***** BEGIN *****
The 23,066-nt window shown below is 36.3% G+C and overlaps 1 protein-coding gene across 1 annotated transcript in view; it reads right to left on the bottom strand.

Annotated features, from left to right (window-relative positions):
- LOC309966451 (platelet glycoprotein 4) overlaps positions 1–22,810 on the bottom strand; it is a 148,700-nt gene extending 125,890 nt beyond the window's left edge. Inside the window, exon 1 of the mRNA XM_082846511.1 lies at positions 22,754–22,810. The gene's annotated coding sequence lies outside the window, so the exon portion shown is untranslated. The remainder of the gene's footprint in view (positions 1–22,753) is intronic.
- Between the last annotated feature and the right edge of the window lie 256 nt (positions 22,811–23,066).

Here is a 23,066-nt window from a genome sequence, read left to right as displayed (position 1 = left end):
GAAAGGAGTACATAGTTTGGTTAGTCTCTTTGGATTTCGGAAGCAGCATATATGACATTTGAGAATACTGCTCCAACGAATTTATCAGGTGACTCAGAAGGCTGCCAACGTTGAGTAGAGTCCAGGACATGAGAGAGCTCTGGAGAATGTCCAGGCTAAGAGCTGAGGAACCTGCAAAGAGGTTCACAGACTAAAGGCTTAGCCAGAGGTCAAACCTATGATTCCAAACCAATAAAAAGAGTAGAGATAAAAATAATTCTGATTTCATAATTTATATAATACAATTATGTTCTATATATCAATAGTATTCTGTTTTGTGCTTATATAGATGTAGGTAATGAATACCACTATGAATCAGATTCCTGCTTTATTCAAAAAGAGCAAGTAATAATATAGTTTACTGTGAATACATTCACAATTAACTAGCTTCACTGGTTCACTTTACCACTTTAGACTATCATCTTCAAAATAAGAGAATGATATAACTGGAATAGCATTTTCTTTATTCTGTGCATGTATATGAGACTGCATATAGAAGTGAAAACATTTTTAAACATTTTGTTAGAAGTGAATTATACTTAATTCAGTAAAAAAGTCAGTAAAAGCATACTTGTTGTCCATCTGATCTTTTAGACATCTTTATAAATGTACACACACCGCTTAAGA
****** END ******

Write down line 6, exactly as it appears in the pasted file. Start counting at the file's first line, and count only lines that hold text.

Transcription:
GAAAGGAGTACATAGTTTGGTTAGTCTCTTTGGATTTCGGAAGCAGCATATATGACATTTGAGAATACTGCTCCAACGAATTTATCAGGTGACTCAGAAGGCTGCCAACGTTGAGTAGAGTCCAGGACATGAGAGAGCTCTGGAGAATGTCCAGGCTAAGAGCTGAGGAACCTGCAAAGAGGTTCACAGACTAAAGGCTTAGCCAGAGGTCAAACCTATGATTCCAAACCAATAAAAAGAGTAGAGATAAAAATAATTCTGATTTCATAATTTATATAATACAATTATGTTCTATATATCAATAGTATTCTGTTTTGTGCTTATATAGATGTAGGTAATGAATACCACTATGAATCAGATTCCTGCTTTATTCAAAAAGAGCAAGTAATAATATAGTTTACTGTGAATACATTCACAATTAACTAGCTTCACTGGTTCACTTTACCACTTTAGACTATCATCTTCAAAATAAGAGAATGATATAACTGGAATAGCATTTTCTTTATTCTGTGCATGTATATGAGACTGCATATAGAAGTGAAAACATTTTTAAACATTTTGTTAGAAGTGAATTATACTTAATTCAGTAAAAAAGTCAGTAAAAGCATACTTGTTGTCCATCTGATCTTTTAGACATCTTTATAAATGTACACACACCGCTTAAGA